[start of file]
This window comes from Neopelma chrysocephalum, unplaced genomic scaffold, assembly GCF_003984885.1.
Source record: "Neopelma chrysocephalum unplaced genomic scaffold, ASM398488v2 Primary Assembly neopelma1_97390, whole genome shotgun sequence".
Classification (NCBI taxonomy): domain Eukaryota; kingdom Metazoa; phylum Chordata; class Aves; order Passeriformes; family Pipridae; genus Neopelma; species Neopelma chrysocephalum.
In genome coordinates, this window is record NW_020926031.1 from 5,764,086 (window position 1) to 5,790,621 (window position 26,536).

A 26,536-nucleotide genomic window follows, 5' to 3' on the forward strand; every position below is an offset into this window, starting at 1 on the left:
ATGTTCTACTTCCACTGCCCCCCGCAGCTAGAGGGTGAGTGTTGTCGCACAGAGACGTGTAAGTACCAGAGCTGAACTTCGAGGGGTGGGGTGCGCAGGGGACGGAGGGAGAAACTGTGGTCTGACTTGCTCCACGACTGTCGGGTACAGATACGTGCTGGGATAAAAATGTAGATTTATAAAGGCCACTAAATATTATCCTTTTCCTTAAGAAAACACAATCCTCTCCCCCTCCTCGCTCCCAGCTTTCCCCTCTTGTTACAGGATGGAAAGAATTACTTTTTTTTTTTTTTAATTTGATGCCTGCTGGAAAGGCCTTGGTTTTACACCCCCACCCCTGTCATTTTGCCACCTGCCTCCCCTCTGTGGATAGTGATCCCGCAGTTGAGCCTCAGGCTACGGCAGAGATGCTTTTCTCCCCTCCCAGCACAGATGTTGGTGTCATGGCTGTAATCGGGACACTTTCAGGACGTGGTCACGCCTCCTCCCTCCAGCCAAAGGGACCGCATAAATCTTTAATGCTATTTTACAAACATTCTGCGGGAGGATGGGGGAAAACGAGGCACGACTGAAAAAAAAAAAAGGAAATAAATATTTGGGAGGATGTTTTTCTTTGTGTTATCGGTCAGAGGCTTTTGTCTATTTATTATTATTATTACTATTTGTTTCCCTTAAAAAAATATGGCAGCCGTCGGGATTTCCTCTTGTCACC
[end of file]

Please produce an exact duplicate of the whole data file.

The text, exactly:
This window comes from Neopelma chrysocephalum, unplaced genomic scaffold, assembly GCF_003984885.1.
Source record: "Neopelma chrysocephalum unplaced genomic scaffold, ASM398488v2 Primary Assembly neopelma1_97390, whole genome shotgun sequence".
Classification (NCBI taxonomy): domain Eukaryota; kingdom Metazoa; phylum Chordata; class Aves; order Passeriformes; family Pipridae; genus Neopelma; species Neopelma chrysocephalum.
In genome coordinates, this window is record NW_020926031.1 from 5,764,086 (window position 1) to 5,790,621 (window position 26,536).

A 26,536-nucleotide genomic window follows, 5' to 3' on the forward strand; every position below is an offset into this window, starting at 1 on the left:
ATGTTCTACTTCCACTGCCCCCCGCAGCTAGAGGGTGAGTGTTGTCGCACAGAGACGTGTAAGTACCAGAGCTGAACTTCGAGGGGTGGGGTGCGCAGGGGACGGAGGGAGAAACTGTGGTCTGACTTGCTCCACGACTGTCGGGTACAGATACGTGCTGGGATAAAAATGTAGATTTATAAAGGCCACTAAATATTATCCTTTTCCTTAAGAAAACACAATCCTCTCCCCCTCCTCGCTCCCAGCTTTCCCCTCTTGTTACAGGATGGAAAGAATTACTTTTTTTTTTTTTTAATTTGATGCCTGCTGGAAAGGCCTTGGTTTTACACCCCCACCCCTGTCATTTTGCCACCTGCCTCCCCTCTGTGGATAGTGATCCCGCAGTTGAGCCTCAGGCTACGGCAGAGATGCTTTTCTCCCCTCCCAGCACAGATGTTGGTGTCATGGCTGTAATCGGGACACTTTCAGGACGTGGTCACGCCTCCTCCCTCCAGCCAAAGGGACCGCATAAATCTTTAATGCTATTTTACAAACATTCTGCGGGAGGATGGGGGAAAACGAGGCACGACTGAAAAAAAAAAAAGGAAATAAATATTTGGGAGGATGTTTTTCTTTGTGTTATCGGTCAGAGGCTTTTGTCTATTTATTATTATTATTACTATTTGTTTCCCTTAAAAAAATATGGCAGCCGTCGGGATTTCCTCTTGTCACC